FULTON, NY – The Fulton Common Council heard public comment in three separate hearings for the proposed local law to amend city code sections: streets and sidewalks; brush, grass, and weeds; and property conservation.
The first matter in the streets and sidewalks section of the city code was in relation to snow removal, Mayor Ronald Woodward Sr. explained.
“This is something the council’s been working on,” he said. “We know that the plow goes by and they’re going to put snow in the right of way. But what we’re having problems with on a lot of the (main roads,) businesses are plowing their snow and rather than removing it, they’re piling it on the corners and in places where the sidewalks are clear, they’re making it impassable and they’re making it hard when you go out into the intersection, you can’t see.”
Additionally, he said, there have been problems with people plowing across the street and leaving the snow on someone else’s property.
Despite warnings from the DPW and local police, the instances have continued occurring, he said.
The resolution passed unanimously from all six councilmen.
The second public hearing to amend the portion of the city code entitled Brush, Grass, and Weeds was in relation to the right of way, specifically.
In current code, when at least 50% of a resident’s lawn grows over eight inches tall, they receive a notice to mow their lawn in a specific time frame. If the lawn is not mowed, the city will mow it and charge the bill to the resident’s taxes.
“What we’re doing is making sure the right of way is included in that. For years, people have said ‘no, that’s Fulton’s right of way. We’re not mowing it.’ No, it’s not. It’s the right of way and what a right of way is for, is so we can plow your snow. So you can have natural gas, so you can have water and sewer, it doesn’t mean we own it. We get to use it, it’s a public right of way. Doesn’t absolve you from the obligation you have to maintain it, so we just added that into the law,” Woodward explained.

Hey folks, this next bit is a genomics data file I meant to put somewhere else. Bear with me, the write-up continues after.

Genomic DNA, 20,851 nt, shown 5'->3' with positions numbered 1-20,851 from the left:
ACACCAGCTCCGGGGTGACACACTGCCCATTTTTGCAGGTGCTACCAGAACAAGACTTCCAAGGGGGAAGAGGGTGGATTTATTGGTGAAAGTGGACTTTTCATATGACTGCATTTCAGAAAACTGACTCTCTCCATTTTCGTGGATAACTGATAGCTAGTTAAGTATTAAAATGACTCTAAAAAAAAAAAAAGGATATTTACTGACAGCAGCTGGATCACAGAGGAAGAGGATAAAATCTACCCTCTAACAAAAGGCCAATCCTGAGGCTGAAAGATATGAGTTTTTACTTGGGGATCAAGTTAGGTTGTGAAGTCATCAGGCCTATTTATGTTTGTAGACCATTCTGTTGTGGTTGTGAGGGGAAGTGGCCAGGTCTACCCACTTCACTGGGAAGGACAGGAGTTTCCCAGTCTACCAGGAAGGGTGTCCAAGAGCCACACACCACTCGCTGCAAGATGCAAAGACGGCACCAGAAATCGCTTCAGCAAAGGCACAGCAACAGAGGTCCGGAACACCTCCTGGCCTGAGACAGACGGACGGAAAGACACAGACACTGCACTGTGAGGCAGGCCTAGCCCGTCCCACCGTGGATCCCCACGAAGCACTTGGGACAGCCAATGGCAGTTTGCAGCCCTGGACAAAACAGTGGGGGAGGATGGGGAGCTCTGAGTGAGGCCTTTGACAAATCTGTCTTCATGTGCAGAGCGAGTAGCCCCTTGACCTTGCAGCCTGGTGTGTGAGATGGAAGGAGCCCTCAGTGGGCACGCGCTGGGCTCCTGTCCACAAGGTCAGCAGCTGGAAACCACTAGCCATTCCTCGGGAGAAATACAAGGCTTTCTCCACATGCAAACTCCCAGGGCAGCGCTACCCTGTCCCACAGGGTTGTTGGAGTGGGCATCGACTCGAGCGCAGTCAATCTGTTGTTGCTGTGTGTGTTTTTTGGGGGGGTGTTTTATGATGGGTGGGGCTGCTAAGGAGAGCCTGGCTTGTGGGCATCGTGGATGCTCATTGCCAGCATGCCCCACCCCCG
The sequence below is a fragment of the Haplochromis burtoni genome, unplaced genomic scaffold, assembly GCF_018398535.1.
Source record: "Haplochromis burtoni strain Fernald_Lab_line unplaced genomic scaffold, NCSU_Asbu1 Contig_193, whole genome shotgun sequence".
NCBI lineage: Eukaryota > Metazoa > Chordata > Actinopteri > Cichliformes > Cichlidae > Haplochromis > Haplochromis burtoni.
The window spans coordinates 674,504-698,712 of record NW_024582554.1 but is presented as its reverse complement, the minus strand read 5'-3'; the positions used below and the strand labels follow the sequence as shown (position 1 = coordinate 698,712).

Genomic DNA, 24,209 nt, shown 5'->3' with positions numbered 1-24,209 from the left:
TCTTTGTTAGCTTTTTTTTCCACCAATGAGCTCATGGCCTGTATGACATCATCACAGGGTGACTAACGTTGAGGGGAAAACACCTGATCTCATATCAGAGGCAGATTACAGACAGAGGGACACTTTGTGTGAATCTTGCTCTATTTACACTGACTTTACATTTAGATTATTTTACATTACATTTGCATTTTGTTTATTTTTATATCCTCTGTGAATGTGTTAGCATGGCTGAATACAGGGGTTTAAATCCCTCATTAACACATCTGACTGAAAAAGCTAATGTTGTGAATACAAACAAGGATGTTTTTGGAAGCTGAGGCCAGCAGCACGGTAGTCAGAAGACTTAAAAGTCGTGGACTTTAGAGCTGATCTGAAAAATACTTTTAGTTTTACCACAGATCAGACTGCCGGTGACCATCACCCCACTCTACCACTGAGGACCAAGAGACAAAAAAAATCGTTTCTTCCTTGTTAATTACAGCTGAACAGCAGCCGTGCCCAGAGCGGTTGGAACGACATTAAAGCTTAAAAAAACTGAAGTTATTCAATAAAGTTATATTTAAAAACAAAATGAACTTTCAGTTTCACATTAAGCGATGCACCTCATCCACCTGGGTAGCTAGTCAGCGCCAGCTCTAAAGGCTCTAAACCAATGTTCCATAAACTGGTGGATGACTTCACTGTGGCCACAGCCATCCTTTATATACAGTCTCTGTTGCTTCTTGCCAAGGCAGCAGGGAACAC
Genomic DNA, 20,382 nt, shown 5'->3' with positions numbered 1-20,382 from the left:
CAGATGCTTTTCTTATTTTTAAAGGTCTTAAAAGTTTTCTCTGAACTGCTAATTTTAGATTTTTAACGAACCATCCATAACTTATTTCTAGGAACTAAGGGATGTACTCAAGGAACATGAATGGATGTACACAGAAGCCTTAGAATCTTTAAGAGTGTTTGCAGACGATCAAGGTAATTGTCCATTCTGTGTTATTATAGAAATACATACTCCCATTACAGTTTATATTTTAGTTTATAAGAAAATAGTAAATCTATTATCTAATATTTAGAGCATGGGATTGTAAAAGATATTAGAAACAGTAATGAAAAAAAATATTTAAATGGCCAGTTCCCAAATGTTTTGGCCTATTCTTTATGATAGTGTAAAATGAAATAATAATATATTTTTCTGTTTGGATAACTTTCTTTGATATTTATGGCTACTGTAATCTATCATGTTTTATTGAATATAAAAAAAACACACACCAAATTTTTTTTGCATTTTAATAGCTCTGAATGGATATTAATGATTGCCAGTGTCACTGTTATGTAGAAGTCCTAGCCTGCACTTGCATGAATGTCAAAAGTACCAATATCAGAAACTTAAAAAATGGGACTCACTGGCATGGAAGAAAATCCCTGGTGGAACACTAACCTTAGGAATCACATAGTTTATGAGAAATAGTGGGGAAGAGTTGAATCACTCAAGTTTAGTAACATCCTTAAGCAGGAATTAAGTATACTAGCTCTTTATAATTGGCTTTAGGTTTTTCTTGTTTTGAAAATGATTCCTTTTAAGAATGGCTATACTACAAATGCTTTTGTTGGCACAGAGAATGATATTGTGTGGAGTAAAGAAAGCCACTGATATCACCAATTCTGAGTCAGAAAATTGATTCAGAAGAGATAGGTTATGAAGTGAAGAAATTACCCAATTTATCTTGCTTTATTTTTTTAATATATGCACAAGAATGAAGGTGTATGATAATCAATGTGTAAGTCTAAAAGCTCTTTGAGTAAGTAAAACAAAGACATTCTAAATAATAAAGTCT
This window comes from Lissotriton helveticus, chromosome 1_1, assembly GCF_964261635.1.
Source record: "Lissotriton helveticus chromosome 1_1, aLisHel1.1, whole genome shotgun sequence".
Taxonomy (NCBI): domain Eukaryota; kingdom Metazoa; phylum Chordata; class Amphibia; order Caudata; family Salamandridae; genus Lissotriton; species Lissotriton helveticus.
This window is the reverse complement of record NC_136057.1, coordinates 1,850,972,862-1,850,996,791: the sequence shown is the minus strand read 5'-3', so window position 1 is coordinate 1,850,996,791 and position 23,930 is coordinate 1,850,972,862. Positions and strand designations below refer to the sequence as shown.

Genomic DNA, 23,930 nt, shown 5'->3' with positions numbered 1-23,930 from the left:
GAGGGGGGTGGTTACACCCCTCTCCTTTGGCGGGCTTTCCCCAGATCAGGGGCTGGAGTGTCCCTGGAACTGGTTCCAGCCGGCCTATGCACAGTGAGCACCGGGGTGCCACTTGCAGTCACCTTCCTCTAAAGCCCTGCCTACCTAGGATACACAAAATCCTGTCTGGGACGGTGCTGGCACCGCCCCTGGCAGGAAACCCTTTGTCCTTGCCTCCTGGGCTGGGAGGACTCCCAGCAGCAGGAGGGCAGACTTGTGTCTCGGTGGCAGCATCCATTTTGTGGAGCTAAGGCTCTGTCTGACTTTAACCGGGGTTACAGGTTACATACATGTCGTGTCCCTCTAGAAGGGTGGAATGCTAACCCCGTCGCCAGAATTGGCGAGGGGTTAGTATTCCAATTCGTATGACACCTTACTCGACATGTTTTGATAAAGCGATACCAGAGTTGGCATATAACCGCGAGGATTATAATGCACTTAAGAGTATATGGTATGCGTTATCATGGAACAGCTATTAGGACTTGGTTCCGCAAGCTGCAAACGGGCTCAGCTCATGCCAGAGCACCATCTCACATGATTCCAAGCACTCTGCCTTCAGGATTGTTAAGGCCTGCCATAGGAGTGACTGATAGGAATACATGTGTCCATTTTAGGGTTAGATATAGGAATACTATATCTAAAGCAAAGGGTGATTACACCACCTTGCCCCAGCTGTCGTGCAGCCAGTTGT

County legislator, Frank Castiglia Jr. (D-Fulton) recommended that the city doesn’t wait for the eight inch length to take action against and instead approaches each neighborhood individually to ensure all yards in one neighborhood conform.
However, Woodward said there must be a measurement set forth in the law and the eight inch standard was taken from the NYS Real Property Conservation Law.
While the council had considered a six inch limit, which Castiglia recommended next, sixth ward councilor Larry Macner said that between the lack of DPW personnel and the strain on equipment availability with more than 150 acres of city grass to mow, six inches was not feasible.
The resolution passed unanimously by all six councilmen.
The third public hearing was simply formality, as it addressed the same change to a different section on the charter to ensure consistency which also passed unanimously.
Two more public hearings have been scheduled to gain public input in relation to amending city code entitled Water, and Water Connection Fee, which includes increases in fees in these areas, according to council president, David Ritchie.
Both public hearings will be help on Tuesday, May 2 in the Fulton Municipal Building located at 141 S. First St. following the public comment portion of the meeting beginning at 7 p.m.